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The Netherlands Antilles is composed of several islands, grouped into two. Saba, Sint Eustatius and Sint Maarten make up the Leeward Islands. Bonaire and Curaçao make up the Windward Islands located north of Venezuela.

Both group of islands were discovered for Spain: the leeward islands by Alonso de Ojeda in 1499, and the windward islands by Christopher Columbus in 1493. When they first arrived in the islands, it was inhabited by the Arawak Indians.

The Dutch came in and colonized the islands during the 17th century. The slave trade in the Netherlands Antilles flourished, but quickly floundered when slavery was abolished in 1863. It was the burgeoning oil industry in Curaçao that saved the Netherlands Antilles’ economy.

In 1954, the islands became autonomous; from a colonial territory, they are now part of the Kingdom of the Netherlands. Aruba used to be a part of the Netherlands Antilles, until it was granted a status aparte, thus becoming a separate part of the kingdom.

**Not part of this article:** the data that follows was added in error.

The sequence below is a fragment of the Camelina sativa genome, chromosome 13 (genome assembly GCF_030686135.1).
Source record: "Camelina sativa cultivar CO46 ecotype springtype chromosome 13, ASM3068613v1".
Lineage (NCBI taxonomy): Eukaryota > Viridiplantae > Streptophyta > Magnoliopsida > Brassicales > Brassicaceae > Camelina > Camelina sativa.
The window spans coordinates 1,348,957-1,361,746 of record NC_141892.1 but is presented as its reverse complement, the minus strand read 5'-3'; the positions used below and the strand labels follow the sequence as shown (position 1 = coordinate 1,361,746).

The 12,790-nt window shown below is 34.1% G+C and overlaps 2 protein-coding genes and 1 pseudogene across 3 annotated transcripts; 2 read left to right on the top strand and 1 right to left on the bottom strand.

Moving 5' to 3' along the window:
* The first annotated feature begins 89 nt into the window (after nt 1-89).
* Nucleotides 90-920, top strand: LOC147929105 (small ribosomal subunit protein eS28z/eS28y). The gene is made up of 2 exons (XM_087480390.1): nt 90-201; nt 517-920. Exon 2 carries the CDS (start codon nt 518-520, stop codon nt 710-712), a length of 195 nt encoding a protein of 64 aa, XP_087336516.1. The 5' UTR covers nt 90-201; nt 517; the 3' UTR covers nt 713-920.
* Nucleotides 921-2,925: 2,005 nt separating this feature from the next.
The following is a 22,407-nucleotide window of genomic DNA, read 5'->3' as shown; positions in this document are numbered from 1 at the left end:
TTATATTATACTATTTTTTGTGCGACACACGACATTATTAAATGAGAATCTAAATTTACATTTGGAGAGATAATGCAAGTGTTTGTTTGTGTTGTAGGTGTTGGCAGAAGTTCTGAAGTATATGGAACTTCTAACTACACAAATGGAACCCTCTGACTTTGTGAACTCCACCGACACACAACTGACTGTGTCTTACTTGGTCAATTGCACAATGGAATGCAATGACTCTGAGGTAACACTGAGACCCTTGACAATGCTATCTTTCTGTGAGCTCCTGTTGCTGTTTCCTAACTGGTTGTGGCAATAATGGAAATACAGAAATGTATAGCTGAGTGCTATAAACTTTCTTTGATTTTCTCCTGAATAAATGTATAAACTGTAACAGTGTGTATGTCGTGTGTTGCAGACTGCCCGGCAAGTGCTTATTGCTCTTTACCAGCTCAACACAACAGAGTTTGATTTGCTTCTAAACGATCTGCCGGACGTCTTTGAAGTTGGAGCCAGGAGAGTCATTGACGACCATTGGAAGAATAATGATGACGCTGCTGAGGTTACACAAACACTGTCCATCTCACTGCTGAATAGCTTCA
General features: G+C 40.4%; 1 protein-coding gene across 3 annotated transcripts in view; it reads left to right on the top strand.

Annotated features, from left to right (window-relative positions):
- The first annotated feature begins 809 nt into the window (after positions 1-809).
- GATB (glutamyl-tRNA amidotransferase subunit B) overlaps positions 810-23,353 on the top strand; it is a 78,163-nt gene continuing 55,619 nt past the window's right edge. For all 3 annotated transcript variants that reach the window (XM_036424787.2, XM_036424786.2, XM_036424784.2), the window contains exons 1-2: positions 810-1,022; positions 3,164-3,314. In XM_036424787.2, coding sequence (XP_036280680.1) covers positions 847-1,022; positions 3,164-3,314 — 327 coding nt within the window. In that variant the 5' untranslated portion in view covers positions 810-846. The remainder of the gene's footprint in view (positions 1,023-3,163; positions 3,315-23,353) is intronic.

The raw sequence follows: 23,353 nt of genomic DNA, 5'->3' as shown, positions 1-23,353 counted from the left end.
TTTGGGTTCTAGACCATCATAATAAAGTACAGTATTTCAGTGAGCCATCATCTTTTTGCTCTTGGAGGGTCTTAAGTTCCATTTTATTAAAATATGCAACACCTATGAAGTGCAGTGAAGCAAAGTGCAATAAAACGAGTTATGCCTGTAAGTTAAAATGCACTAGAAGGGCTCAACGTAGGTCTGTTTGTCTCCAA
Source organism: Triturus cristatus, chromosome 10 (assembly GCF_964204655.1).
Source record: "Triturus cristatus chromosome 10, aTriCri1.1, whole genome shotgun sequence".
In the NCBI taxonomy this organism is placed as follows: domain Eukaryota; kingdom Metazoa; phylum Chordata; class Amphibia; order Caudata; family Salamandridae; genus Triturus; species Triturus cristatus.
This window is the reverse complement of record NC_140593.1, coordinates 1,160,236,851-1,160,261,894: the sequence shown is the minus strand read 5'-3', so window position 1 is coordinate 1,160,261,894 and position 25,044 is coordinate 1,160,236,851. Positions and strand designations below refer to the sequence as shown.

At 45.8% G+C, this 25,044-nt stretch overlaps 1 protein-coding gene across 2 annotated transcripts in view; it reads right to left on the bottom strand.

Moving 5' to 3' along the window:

Due to political strains in the relationships between the islands, referendums regarding the Netherlands Antilles’ future were held. The majority of people of Sint Maarten and Curaçao voted for a status aparte, similar to that of Aruba.

On the other hand, the islands of Bonaire, Saba and Sint Eustatious will become a special municipality of the Netherlands. As bijzondere gemeente, they will resemble regular Dutch municipalities: having a mayor, alderman, municipal council, etc. Dutch laws will also take effect in the islands. December 15, 2008 will mark the day the Netherlands Antilles disbanded.

3 Responses to “Netherlands Antilles”

  1. Caribbean and Central America Travel » The Caribbean says:

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  3. prashant says:

    Hey its nice information…

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